With falling temperatures and growing controversy about how to help people who are homeless in Kelowna, hopes were high that an announcement on Tuesday from the B.C. government would bring much-needed relief.
This morning, B.C. Housing shared there will soon be 40 short-term beds available for people in the central Okanagan city waiting for supportive housing.
However, there still isn't a winter shelter in Kelowna, where nighttime lows hit -11 C last week.
B.C. Housing said it's renovating a city-owned building downtown to create "bridge housing," which means that people over the age of 19 who are already staying in shelters and waiting to move into supportive housing units that are under construction, can apply to be chosen for beds at this facility.
The hope is the new beds at 555 Fuller Ave. will have a domino effect to help get people off the chilly streets: those who move from full overnight shelters to supportive housing, will in turn free up 40 spaces in the Cornerstone or Gospel Mission shelters for people who are living in tents.
"[It's] too early to tell right now if those 40 spaces are going to be adequate in terms of the number of people we've seen sleeping outside," said mayor Colin Basran.
Those tents, that until recently lined Leon Ave. downtown, have become increasingly contentious in the southern Interior city.
Last week, the city of Kelowna shut down the downtown encampment, citing safety concerns, and opened two parks a few kilometres away for people to set up tents in at night. At its peak, the downtown tent city had more than 100 people.
Ann estimated 40 to 50 people are sleeping in tents in one of the designated parks behind the Kelowna Curling Club. The other one still remains empty.
The city has funding from B.C. Housing for a winter shelter, but hasn't been able to find a location for one.
Not solution some were hoping for
While some of the people living in the tents in the park said they would take a spot in a shelter if one opens up in a "heartbeat", others were not as excited about the announcement.
"That's not a solution. That is not what we want," said Derek Foreel.
Foreel said some have been kicked out of the Cornerstone and Gospel Mission Shelters, and others don't feel safe there because of past arguments they've had with other residents, or their things have been stolen.
"Why not just put the people that are actually on the streets into a place and throw some mats on the floor and we'll be happy," he said.
Ivy Mason, who also sleeps in a tent, said the rules of the shelter would determine if she'd want to go.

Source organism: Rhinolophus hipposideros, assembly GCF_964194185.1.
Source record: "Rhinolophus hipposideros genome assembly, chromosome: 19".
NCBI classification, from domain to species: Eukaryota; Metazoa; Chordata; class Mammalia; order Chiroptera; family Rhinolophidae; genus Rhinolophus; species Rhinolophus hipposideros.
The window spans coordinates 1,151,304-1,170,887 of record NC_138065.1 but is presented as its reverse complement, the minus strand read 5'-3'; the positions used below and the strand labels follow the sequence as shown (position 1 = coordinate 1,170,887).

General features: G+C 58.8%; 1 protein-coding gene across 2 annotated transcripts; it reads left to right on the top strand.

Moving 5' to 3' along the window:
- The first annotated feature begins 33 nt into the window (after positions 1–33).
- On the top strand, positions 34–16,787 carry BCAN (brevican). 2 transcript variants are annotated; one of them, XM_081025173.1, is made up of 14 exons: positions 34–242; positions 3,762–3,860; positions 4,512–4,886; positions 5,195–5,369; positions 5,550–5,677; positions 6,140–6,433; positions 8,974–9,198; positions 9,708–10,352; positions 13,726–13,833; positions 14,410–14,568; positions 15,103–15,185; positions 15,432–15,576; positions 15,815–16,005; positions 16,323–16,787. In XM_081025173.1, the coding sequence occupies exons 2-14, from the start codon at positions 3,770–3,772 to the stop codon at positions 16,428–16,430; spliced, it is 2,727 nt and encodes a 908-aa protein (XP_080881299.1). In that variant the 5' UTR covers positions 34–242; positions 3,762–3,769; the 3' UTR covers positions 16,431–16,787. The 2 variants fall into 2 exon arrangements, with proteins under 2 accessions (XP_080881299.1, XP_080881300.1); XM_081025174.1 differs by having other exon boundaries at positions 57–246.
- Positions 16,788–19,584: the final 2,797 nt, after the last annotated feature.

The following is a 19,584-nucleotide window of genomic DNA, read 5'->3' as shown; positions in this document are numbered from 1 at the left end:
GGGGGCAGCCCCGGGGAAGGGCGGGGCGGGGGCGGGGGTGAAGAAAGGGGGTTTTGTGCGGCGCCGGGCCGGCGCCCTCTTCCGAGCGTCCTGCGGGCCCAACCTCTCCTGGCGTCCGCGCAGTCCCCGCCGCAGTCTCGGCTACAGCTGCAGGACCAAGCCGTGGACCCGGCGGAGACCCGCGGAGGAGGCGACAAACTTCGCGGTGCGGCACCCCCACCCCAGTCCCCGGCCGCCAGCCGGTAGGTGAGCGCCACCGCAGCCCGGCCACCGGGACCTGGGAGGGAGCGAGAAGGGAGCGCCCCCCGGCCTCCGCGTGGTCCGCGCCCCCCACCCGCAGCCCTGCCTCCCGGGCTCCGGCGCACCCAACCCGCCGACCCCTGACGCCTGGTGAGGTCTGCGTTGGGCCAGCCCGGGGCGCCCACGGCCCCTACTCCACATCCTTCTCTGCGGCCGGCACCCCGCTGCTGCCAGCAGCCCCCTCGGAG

"A lot of the reason being of why we do tent city or why we choose to stay out here is because of the rules, like curfew or visitors or that sort of thing," she said.
"It's not just about sleeping inside, it's the building restrictions."
'We're not done' says mayor
The law in B.C. requires the city allow temporary camping in designated parks or public spaces if there is insufficient housing or shelter space for those who are homeless. If there are enough shelter spaces, the city could shut down the park to overnight campers.
However, Basran says it's too soon to tell if the city will close the park.
"We know that there's probably more than  who will still need a place to stay," said mayor Colin Basran. "So we're not done by any means."
Basran said housing is the responsibility of the province, and the city is working with them and community partners still to try and address the shortage of shelter spots.
Dawn Himer, executive director of the John Howard Society of Okanagan and Kootenay, which will be operating the supportive temporary housing, is happy about Tuesday's announcement.
"I'm excited. I have to admit, there is definitely a challenge ahead of us. We're hiring and we're looking forward to it," she said.
The bridge housing is expected to open by mid-December, with the John Howard Society providing supports around the clock, as well as meals, washrooms and an amenity space.
It will close on March 31, 2020, around the same time more supportive housing units that are under construction are expected to open.
Residents with substance use issues will be allowed to use drugs on site in a designated area that will be monitored by staff with safe needle disposal, according to a letter sent to neighbourhood residents from officials.
"It's safer for them and the community if they use in a supervised area," said Himer.
Jim White, president of Royal Canadian Legion Branch 26 in the building next door to the temporary supportive housing building, says from what he's heard, his members have no issue with the news.
"I don't think we'll have a problem with that. We were thinking that there will be extra security around with them there and it might even be better for us in a sense," he said.
"I don't think it's gonna deter any of our members from coming down if they're next door."